Is Bigger Always Better When Buying a New Garden Tree?

Thinking about buying a new tree for your garden? Hopefully, you’ve already narrowed down your options when it comes to choosing a species (hint: pick those that are best suited to the growing conditions that you can offer). The next step is deciding on a size. You may initially turn your back on those smaller specimens available, but is bigger always better when it comes to garden trees?

 

An Instant Transformation

There’s no denying that purchasing a semi-mature or mature garden tree specimen will add instant drama to your garden. Think about that empty space that you’re about to fill with a tree, and then imagine the difference between sticking a sapling in the ground or planting a large, multi-headed specimen.

Chances are that the sapling will look quite twig-like for several more years. On the other hand, a majestic mature tree adds an instant focal point, giving you a tree that you can enjoy now, rather than after ten years.

 

Planning for the Future

If you’re able to practice some patience, then going for a smaller tree specimen now will likely pay off in the long run (and not just because smaller trees are cheaper!). Studies show that after about ten years, small trees outgrow larger specimens. Not only are they able to beat them in size, but they also tend to be much healthier.

Why? It all comes down to the roots. When larger trees are dug up and packaged, a large portion of their root system is lost, broken, or simply cut away. This then means that those remaining roots take a lot longer to establish – after all, not only do they need to settle into the ground, but they also need to continue supporting the tree that’s growing above them. Going through this root loss process is also quite traumatic for a tree. It means that they’re more susceptible to transplant shock, which, again, inhibits growth for quite a while.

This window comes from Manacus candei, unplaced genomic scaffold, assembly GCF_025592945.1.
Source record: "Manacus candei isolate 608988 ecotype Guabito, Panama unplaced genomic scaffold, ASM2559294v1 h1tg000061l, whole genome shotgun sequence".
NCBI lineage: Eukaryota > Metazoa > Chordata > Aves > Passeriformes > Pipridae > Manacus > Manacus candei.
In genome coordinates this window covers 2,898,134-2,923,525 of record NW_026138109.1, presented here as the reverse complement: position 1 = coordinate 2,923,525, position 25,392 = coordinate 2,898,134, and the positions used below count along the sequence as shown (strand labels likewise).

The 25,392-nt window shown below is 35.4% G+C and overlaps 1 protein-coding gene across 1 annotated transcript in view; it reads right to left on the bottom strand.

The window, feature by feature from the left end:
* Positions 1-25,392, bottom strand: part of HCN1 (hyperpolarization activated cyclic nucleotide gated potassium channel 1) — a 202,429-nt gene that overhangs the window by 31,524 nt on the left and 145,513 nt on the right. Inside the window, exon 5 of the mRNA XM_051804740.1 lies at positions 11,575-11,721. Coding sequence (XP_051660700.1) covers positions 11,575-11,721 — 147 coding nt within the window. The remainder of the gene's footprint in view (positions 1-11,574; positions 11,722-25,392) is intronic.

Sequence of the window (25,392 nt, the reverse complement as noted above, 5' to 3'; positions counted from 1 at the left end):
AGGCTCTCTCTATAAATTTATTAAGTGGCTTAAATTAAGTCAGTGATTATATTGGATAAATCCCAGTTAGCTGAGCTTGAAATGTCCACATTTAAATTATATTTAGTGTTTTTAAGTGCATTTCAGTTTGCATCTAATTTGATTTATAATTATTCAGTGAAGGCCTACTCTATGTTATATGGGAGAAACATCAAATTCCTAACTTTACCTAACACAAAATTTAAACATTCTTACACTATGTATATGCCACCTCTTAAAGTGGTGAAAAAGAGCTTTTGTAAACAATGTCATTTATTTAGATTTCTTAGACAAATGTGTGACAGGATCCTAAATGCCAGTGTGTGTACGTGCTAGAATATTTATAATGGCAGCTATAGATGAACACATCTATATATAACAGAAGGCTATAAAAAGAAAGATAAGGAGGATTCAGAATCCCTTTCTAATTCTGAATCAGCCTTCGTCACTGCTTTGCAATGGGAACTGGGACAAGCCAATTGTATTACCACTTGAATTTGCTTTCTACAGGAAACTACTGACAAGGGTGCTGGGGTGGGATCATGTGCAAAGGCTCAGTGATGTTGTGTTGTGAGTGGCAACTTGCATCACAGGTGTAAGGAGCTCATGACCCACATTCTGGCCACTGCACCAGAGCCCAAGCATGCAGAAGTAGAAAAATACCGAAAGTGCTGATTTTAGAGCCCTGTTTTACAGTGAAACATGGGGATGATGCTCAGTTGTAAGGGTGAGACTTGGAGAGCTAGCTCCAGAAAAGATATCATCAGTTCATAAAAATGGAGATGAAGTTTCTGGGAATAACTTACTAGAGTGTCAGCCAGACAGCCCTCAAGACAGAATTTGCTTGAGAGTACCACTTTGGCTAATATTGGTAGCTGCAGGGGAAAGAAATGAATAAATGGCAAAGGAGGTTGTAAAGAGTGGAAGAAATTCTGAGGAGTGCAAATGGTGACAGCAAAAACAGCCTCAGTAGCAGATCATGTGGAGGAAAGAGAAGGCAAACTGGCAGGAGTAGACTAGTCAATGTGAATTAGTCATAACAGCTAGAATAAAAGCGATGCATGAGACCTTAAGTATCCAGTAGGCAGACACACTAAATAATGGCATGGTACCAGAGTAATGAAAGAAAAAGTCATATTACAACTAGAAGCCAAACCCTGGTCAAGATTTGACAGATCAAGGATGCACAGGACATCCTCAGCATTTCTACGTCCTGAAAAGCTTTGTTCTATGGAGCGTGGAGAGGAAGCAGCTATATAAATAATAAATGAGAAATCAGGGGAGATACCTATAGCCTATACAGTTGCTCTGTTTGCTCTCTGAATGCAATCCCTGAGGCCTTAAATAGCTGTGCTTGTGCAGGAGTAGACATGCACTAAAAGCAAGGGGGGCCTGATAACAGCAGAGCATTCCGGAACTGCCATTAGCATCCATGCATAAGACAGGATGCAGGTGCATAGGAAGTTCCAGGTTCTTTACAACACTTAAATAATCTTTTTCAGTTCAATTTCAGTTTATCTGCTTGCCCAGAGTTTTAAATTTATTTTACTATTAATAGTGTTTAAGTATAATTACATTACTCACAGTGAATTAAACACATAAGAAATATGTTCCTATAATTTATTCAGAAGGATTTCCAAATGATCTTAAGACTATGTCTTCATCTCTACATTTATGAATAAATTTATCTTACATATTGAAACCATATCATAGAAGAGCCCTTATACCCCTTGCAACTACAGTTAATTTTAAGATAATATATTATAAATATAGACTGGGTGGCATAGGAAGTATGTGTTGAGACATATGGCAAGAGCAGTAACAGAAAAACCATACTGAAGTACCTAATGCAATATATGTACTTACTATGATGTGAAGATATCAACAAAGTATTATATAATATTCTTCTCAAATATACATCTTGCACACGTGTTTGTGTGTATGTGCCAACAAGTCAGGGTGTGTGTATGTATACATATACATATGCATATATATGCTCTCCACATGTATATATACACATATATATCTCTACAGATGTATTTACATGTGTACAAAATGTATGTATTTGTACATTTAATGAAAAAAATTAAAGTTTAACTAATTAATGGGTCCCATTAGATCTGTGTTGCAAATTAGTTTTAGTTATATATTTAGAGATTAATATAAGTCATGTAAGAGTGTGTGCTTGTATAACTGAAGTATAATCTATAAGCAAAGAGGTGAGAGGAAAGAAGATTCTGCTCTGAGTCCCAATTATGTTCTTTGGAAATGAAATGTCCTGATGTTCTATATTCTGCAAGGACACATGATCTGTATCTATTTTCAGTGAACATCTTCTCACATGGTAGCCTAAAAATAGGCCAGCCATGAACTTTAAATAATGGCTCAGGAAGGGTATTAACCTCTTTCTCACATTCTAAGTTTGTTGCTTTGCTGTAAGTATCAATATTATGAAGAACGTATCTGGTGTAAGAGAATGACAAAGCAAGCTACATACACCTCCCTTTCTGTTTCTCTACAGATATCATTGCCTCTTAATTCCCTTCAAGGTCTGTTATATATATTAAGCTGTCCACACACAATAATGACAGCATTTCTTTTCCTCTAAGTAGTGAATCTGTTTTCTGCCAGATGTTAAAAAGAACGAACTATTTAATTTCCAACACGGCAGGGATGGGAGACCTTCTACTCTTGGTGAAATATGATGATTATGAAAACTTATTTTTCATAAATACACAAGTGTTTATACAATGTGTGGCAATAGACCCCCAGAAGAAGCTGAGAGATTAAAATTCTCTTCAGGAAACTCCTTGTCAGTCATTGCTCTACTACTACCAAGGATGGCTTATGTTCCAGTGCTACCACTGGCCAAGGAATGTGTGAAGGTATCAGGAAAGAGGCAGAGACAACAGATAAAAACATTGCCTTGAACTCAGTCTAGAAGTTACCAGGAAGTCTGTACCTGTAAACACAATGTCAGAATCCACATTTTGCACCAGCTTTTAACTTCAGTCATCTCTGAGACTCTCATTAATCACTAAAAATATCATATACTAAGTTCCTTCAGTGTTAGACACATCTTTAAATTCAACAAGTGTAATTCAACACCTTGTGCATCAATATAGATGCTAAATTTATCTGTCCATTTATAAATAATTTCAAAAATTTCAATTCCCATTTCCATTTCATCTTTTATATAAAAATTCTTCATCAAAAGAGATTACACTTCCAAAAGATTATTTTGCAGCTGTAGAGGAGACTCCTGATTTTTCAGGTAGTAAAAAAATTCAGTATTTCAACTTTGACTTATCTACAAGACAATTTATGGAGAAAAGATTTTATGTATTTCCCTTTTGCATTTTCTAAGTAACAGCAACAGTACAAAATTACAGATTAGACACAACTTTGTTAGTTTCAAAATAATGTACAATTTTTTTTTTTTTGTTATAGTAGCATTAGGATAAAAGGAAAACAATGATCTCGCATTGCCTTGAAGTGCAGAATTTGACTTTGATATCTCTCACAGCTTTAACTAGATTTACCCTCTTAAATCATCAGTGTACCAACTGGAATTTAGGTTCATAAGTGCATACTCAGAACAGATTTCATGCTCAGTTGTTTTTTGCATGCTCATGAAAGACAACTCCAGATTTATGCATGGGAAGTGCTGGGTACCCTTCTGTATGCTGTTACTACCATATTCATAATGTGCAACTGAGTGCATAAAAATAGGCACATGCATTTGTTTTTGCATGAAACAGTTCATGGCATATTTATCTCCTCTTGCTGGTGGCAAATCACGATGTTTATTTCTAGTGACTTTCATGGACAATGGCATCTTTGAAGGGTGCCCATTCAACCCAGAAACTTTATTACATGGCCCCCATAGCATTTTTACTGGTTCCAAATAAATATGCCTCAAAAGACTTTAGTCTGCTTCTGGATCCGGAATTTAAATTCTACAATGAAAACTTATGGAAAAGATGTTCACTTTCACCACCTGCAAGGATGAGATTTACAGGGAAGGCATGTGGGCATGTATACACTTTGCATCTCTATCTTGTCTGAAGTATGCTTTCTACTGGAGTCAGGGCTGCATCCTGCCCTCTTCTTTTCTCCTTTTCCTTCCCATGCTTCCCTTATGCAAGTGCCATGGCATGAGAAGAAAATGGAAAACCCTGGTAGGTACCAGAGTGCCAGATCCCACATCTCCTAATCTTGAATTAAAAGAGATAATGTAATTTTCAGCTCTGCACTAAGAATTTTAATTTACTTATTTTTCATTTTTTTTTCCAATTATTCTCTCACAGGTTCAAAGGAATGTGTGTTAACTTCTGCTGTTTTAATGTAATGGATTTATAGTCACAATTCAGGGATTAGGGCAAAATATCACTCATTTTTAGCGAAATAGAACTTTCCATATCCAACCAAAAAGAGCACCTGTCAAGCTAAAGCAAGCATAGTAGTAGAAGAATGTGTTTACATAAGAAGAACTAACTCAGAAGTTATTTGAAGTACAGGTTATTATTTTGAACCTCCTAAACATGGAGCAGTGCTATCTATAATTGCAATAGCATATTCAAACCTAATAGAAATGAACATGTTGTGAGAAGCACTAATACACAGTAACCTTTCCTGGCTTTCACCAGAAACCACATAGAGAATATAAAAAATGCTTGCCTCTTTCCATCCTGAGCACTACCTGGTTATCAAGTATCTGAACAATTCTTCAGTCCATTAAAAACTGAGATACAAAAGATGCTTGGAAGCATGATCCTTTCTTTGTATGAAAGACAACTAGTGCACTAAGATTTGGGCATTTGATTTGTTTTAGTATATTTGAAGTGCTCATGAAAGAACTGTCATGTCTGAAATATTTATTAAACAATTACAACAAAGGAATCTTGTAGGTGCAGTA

On the other hand, a smaller tree usually comes with its root system complete. More roots mean that the tree is able to absorb more water and nutrients, giving you a healthier and stronger tree in the end.

 

Container-Grown Trees

The exception to this is with trees grown in pots. Unlike those that are in the ground and need to be dug up, pot-grown trees usually have all of their roots intact. This means that, whether you decide to continue growing that tree in a pot or plant it in the ground, it will likely do well.

The only downside to buying a mature pot-grown tree is its size and weight. They can be heavy and cumbersome to move around, often requiring more than one person to plant it.

 

Making Your Decision

As you can see, there’s a lot to consider when deciding whether to go big or small with a new garden tree. While smaller trees may eventually catch up with, and outgrow, a larger specimen, they do take several years to fill out their planting space, and many people understandably don’t want to wait this long to enjoy their new tree. To ensure the best chances of success when purchasing a larger tree, choose a reputable nursery that can give you planting advice for the species you’ve chosen. Many nurseries, including ours, will often also offer a survival guarantee for certain trees, showing their confidence in the fact that they’re selling a quality and healthy specimen.

 

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